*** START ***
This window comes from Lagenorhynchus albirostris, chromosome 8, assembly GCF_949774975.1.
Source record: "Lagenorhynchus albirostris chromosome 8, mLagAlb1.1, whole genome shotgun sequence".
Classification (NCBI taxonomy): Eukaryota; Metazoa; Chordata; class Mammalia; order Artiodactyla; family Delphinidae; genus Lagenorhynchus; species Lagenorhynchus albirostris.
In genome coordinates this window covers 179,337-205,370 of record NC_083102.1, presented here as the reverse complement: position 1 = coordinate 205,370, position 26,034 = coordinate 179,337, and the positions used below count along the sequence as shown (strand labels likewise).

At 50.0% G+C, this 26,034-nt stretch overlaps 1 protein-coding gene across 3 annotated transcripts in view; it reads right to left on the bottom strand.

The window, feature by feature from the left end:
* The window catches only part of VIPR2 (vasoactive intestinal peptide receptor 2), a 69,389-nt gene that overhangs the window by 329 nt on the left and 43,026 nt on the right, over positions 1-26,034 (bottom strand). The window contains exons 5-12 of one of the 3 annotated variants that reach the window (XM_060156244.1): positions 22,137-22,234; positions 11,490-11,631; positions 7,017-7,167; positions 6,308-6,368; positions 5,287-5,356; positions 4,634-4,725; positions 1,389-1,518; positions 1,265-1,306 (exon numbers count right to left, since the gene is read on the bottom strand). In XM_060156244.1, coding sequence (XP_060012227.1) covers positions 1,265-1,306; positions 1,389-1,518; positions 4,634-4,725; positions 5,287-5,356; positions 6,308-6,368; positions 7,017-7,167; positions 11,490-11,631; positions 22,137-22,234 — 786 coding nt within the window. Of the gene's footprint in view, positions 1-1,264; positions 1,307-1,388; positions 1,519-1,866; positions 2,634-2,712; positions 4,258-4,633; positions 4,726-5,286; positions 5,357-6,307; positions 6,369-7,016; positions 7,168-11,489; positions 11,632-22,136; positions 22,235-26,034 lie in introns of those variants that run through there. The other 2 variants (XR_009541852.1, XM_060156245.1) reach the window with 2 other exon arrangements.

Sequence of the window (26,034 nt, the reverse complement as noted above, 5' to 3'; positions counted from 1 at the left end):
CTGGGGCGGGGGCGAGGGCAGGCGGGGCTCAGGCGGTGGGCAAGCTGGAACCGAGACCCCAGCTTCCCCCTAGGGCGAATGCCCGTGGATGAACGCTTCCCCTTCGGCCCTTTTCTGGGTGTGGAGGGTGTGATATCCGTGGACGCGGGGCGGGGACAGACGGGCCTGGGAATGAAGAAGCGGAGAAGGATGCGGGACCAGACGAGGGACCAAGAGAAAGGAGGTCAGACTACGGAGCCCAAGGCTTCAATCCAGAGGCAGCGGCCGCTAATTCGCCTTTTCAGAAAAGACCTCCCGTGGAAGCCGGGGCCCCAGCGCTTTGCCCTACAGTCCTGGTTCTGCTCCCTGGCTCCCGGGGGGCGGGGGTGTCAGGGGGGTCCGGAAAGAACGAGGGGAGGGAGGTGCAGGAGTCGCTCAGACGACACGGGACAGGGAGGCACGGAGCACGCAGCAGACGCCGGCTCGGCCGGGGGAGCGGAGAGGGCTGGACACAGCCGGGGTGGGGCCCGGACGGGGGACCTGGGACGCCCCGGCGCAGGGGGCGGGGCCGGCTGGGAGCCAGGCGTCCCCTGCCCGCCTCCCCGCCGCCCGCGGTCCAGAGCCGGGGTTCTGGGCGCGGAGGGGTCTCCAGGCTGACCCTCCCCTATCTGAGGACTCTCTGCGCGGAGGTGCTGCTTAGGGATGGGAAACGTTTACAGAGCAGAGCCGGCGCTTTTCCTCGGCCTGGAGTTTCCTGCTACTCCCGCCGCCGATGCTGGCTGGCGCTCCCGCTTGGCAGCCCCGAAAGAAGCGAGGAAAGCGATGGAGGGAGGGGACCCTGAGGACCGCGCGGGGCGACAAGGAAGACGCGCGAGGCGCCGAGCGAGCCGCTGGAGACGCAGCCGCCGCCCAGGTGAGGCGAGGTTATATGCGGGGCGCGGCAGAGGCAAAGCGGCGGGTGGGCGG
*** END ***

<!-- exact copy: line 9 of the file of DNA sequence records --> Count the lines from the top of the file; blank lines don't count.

CTGGGGCGGGGGCGAGGGCAGGCGGGGCTCAGGCGGTGGGCAAGCTGGAACCGAGACCCCAGCTTCCCCCTAGGGCGAATGCCCGTGGATGAACGCTTCCCCTTCGGCCCTTTTCTGGGTGTGGAGGGTGTGATATCCGTGGACGCGGGGCGGGGACAGACGGGCCTGGGAATGAAGAAGCGGAGAAGGATGCGGGACCAGACGAGGGACCAAGAGAAAGGAGGTCAGACTACGGAGCCCAAGGCTTCAATCCAGAGGCAGCGGCCGCTAATTCGCCTTTTCAGAAAAGACCTCCCGTGGAAGCCGGGGCCCCAGCGCTTTGCCCTACAGTCCTGGTTCTGCTCCCTGGCTCCCGGGGGGCGGGGGTGTCAGGGGGGTCCGGAAAGAACGAGGGGAGGGAGGTGCAGGAGTCGCTCAGACGACACGGGACAGGGAGGCACGGAGCACGCAGCAGACGCCGGCTCGGCCGGGGGAGCGGAGAGGGCTGGACACAGCCGGGGTGGGGCCCGGACGGGGGACCTGGGACGCCCCGGCGCAGGGGGCGGGGCCGGCTGGGAGCCAGGCGTCCCCTGCCCGCCTCCCCGCCGCCCGCGGTCCAGAGCCGGGGTTCTGGGCGCGGAGGGGTCTCCAGGCTGACCCTCCCCTATCTGAGGACTCTCTGCGCGGAGGTGCTGCTTAGGGATGGGAAACGTTTACAGAGCAGAGCCGGCGCTTTTCCTCGGCCTGGAGTTTCCTGCTACTCCCGCCGCCGATGCTGGCTGGCGCTCCCGCTTGGCAGCCCCGAAAGAAGCGAGGAAAGCGATGGAGGGAGGGGACCCTGAGGACCGCGCGGGGCGACAAGGAAGACGCGCGAGGCGCCGAGCGAGCCGCTGGAGACGCAGCCGCCGCCCAGGTGAGGCGAGGTTATATGCGGGGCGCGGCAGAGGCAAAGCGGCGGGTGGGCGG